If you live on a cul-de-sac in a family neighborhood, you probably have children playing outside, and they can get quite noisy. Get to know their parents and show kindness to the little ones. If you are nice to them, they are much more likely to be respectful when you ask them to stop squealing so loud.

Take an extra step of friendship to soften the times when you ask them to tone down the noise. If you enjoy babysitting, offer to watch the children once in a while so the parents can have a night to themselves. If you like baking, consider making a few extras for the neighborhood children. As these kids grow up, you'll reap the rewards of seeing this kindness pay off.

Write a Letter

If you are unable to speak to your neighbor for any reason, write a letter in a non-accusatory tone. Be clear about the issue and offer to help come to an agreement. Try to make it seem as though this is a problem that both of you want to solve. For example, if the neighbor has planted a tree with branches that hang over your yard, offer to trim that part of the tree. Yes, it's more work on your part, but it's probably worth the effort to prevent hard feelings the neighbor will have if you expect more effort on his part.

Monday, April 17, 2017

Renters Insurance - Get Some!

3 Reasons to Buy Renters Insurance


For generations renting was what twenty-something’s did. You got a degree, you got a job, you rented for a little while, and then you bought a house, had some kids, lived that American dream.
Now with the job market where it is and the mortgage crisis still in our short-term memories, renting’s looking like a solid option to more and more people (beyond their 20’s).
But even if you choose to rent instead of buy, it’s still important to protect your assets. That’s why homeowners get Homeowners insurance. And that’s why as a renter, you should probably seriously consider Renters Insurance.

It Helps You Protect Yourself and Your Stuff

Renters insurance works much the same way Homeowners insurance does…except it’s tailored to renters (thus the name). See, when you rent, some think that the Landlord’s insurance covers you and your stuff too. But no dice. Your Landlord’s insurance is only there to cover them and their property…not yours.
That’s why Renters insurance is so important! It works to cover your:
  • Personal possessions – coverage for your things (clothes, furniture, electronics…that kind of stuff) up to your coverage limit.
  • Personal liability – coverage if you’re ever legally responsible for an injury or property damage, like if you drop some water and a guest slips and sues.
  • Medical payments – coverage for medical expenses if someone (other than a resident) gets hurt in an accident at your place.
  • Additional Living Expenses – coverage for extra temporary living expenses if your place is damaged and becomes uninhabitable.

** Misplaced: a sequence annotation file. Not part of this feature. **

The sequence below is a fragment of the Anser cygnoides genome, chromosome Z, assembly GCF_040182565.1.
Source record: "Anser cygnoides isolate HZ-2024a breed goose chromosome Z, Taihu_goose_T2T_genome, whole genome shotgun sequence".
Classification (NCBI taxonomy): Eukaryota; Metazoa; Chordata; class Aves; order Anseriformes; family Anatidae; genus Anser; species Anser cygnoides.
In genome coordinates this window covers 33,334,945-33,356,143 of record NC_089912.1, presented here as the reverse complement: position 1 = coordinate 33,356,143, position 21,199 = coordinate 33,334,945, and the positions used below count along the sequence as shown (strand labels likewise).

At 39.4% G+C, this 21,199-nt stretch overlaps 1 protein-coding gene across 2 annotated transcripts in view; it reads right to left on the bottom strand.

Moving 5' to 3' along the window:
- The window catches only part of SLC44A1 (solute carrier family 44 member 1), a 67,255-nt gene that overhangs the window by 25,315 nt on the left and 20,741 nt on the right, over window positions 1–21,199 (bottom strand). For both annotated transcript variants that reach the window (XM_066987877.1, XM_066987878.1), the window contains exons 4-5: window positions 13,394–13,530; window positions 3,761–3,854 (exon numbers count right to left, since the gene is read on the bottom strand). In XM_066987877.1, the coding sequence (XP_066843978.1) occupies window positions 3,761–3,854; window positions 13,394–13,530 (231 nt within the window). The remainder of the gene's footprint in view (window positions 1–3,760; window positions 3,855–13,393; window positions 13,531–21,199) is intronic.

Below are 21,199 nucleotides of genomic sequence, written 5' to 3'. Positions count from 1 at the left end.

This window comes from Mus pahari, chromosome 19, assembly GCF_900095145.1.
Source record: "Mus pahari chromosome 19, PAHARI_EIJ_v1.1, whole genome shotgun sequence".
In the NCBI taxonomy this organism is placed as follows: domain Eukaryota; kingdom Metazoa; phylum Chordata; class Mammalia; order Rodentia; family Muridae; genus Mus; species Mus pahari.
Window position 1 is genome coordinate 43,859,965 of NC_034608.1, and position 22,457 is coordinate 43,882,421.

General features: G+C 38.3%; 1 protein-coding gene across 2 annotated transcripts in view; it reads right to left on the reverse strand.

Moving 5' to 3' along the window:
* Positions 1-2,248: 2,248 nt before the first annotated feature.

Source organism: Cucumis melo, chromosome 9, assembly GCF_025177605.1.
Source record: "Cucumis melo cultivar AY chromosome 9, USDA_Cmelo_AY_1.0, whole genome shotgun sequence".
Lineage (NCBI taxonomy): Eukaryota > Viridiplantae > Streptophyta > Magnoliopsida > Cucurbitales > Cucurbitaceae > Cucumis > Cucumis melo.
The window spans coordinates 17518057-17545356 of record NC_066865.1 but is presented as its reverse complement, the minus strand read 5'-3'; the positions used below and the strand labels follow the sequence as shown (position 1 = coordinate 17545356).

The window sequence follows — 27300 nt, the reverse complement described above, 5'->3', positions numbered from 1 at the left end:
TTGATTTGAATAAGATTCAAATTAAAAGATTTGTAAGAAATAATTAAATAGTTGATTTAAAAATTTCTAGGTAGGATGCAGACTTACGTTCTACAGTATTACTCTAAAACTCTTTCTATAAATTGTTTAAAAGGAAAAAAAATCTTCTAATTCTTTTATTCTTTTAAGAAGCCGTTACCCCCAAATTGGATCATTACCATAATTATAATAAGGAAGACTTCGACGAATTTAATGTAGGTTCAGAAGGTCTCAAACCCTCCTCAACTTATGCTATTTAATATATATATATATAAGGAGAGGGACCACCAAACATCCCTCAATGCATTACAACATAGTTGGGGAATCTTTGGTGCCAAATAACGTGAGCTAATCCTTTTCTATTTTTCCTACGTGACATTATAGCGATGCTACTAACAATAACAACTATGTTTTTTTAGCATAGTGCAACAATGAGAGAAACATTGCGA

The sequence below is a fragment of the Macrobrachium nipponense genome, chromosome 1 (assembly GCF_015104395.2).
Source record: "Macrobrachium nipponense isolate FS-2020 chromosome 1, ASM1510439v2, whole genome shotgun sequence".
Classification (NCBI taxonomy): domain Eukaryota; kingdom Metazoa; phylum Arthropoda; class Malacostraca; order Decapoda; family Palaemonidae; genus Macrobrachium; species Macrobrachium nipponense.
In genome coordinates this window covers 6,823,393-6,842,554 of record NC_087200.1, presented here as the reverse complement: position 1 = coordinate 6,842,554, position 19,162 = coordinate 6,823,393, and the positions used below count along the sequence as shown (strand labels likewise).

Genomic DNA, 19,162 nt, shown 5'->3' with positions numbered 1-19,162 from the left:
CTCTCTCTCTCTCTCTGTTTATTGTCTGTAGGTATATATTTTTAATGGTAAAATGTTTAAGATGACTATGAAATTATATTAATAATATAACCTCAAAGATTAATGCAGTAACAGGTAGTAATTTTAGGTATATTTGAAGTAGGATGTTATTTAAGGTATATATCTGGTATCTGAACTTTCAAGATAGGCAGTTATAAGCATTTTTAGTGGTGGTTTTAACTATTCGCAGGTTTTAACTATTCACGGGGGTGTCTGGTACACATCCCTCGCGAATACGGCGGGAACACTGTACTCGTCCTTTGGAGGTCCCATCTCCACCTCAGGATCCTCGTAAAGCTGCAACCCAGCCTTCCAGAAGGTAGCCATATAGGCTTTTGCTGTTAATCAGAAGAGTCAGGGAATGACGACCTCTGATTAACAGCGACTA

It Fills Coverage Gaps

Renters insurance can also fill gaps left by your other policies, like your Auto insurance. Let’s say, for instance that you leave your laptop in your car one night after work. At some point, a criminal walks by and thinks “Man, I could really use a new laptop.” You come out the next day to a broken window and a laptop-less car. Thankfully you have Auto insurance right…so you’re covered! Again, no dice. While the window might be covered, most Auto policies don’t cover personal items left inside. But Renters does! In this case, your Renters insurance could help replace your stolen laptop.

It’s Crazy Affordable

If you needed another reason to consider Renters…here it is. It’s incredibly cheap! Much cheaper than other coverage types, and usually only a couple of cents a day (yes, we said “cents”). And if you add it to your other existing policies, like an Auto or Life insurance policy, you could save even more dough.Fires, theft, weather damage…these things happen, and they’re just as likely in a rented apartment as they are in a house. To protect themselves, Homeowners get homeowners insurance. So if you rent, consider Renters insurance. It’s a good precaution in a risky universe.

Sunday, December 25, 2016



Stay Warm and Save Money with these Efficient Heating Tips for Cold Weather 

Turn down the temp – The California Energy Commission recommends setting your thermostat to 68 degrees, noting that for every degree you lower your heat in the 60-degree to 70-degree range, you’ll save up 5 percent on heating costs. For sleep hours or when leaving the home, setting the thermostat down to 55 degrees or off for an extended time, saving 5-20 percent of your heating costs.

Change your filters – Dirty filters restrict airflow and increase energy use. Changing the air filters at least every three months can save your renters 4 to 6 percent on heating costs. If your tenants have a pet, changing filters every month is recommended. This tip will help not only help your tenants save money, but it will prolong the life of your furnace too.

Get Wintertime Curtains – According to AARP, insulated curtains or window quilts, can reduce an estimated 25 percent of an older home’s heating costs associated with window heat loss. Even regular curtains made from a heavy fabric can reduce heating costs; Energy.gov recommends hanging curtains as close to windows as possible and letting them fall to floor for maximum effectiveness.